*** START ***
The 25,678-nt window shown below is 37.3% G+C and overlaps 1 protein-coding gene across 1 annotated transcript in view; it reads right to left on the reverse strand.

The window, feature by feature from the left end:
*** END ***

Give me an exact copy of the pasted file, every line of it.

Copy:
The 25,678-nt window shown below is 37.3% G+C and overlaps 1 protein-coding gene across 1 annotated transcript in view; it reads right to left on the reverse strand.

The window, feature by feature from the left end: